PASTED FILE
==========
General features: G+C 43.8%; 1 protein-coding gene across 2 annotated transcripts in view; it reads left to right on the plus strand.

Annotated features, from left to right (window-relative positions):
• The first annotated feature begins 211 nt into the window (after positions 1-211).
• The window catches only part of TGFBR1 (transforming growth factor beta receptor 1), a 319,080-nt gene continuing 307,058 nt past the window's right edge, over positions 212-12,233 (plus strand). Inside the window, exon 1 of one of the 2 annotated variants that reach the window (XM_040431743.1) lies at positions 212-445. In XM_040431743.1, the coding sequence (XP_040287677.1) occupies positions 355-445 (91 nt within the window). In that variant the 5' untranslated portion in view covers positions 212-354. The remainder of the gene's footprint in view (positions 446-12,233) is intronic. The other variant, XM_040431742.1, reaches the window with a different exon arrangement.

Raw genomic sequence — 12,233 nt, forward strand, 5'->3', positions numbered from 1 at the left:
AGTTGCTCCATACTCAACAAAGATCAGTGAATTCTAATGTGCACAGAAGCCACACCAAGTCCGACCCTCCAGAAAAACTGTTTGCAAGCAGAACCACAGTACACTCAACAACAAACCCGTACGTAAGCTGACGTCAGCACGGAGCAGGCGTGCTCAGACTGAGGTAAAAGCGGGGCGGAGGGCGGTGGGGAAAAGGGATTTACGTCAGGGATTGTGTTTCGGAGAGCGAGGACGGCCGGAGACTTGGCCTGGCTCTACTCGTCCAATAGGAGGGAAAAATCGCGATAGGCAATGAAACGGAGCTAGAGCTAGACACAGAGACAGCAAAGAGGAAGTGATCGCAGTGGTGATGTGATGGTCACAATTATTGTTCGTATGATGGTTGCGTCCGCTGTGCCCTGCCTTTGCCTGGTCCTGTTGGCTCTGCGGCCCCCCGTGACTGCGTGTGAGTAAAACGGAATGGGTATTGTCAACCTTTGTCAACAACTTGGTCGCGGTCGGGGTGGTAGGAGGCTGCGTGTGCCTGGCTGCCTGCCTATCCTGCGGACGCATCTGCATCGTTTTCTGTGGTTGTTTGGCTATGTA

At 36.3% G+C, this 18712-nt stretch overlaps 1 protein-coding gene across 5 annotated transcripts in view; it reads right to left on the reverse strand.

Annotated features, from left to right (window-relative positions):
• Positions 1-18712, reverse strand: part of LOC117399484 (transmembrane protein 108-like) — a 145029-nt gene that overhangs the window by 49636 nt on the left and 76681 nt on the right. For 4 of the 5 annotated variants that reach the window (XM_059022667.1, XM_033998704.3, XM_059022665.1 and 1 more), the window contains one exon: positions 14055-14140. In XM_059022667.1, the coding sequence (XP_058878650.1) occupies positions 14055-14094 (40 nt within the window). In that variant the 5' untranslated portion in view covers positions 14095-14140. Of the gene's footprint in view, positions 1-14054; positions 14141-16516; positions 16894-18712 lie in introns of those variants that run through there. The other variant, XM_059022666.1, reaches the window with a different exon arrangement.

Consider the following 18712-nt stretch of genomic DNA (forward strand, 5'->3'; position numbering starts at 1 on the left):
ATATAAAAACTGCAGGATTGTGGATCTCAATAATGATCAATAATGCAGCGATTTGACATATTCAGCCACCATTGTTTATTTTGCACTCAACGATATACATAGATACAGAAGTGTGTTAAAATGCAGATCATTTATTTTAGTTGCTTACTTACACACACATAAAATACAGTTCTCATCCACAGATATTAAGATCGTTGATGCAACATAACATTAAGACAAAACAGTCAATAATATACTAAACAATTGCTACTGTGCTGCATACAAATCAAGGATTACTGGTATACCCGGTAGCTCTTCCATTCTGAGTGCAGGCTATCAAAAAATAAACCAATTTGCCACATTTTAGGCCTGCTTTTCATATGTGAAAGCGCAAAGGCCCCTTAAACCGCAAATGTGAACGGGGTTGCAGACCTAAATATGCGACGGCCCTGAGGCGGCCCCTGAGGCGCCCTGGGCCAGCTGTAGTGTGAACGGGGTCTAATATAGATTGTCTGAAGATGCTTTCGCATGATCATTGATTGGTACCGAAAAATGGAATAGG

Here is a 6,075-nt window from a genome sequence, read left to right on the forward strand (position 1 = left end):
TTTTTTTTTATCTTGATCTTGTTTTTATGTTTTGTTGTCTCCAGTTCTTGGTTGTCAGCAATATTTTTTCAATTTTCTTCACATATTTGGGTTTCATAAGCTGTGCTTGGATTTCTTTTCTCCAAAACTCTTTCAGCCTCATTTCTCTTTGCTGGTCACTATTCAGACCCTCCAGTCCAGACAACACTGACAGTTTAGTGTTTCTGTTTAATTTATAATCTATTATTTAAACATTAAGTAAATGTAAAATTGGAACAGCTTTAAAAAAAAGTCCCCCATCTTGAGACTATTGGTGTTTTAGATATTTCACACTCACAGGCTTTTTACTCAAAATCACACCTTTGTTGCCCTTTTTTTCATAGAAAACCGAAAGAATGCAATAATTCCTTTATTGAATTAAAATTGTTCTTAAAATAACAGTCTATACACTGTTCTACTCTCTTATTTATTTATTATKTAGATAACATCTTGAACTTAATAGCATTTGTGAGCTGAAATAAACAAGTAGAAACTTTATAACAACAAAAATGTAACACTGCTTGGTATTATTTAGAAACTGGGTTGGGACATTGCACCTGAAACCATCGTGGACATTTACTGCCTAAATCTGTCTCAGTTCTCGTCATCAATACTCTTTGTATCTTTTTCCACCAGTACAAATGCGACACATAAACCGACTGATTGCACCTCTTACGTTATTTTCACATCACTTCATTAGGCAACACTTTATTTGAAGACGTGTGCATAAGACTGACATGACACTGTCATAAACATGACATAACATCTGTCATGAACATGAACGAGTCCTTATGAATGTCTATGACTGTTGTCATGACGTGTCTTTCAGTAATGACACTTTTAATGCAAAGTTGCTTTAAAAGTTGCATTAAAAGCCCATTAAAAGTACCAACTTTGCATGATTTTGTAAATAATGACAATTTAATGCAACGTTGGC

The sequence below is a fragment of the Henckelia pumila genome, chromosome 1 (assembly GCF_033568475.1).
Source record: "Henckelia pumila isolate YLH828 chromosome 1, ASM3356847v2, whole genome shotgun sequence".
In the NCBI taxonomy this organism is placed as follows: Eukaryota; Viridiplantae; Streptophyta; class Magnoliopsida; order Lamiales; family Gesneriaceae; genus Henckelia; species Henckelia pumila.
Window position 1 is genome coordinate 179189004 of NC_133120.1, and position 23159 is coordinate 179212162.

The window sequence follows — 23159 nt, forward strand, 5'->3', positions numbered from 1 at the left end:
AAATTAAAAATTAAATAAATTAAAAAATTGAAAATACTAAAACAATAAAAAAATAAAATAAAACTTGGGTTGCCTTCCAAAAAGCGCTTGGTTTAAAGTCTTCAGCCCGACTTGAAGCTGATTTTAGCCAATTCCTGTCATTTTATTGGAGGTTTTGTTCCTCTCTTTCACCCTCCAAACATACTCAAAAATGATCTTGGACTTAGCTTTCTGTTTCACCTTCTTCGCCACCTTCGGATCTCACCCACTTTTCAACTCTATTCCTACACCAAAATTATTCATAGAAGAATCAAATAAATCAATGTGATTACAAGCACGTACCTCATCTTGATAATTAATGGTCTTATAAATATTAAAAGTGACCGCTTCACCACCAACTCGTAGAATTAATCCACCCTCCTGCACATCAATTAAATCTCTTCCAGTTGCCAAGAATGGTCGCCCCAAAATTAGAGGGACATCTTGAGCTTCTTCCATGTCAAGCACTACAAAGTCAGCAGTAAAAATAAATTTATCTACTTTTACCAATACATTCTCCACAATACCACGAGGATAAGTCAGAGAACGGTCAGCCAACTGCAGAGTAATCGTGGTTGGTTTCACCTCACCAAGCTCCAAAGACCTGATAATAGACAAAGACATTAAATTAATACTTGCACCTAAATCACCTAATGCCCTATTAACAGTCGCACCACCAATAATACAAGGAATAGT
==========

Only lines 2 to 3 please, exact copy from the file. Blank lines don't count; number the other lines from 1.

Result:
Annotated features, from left to right (window-relative positions):
• The first annotated feature begins 211 nt into the window (after positions 1-211).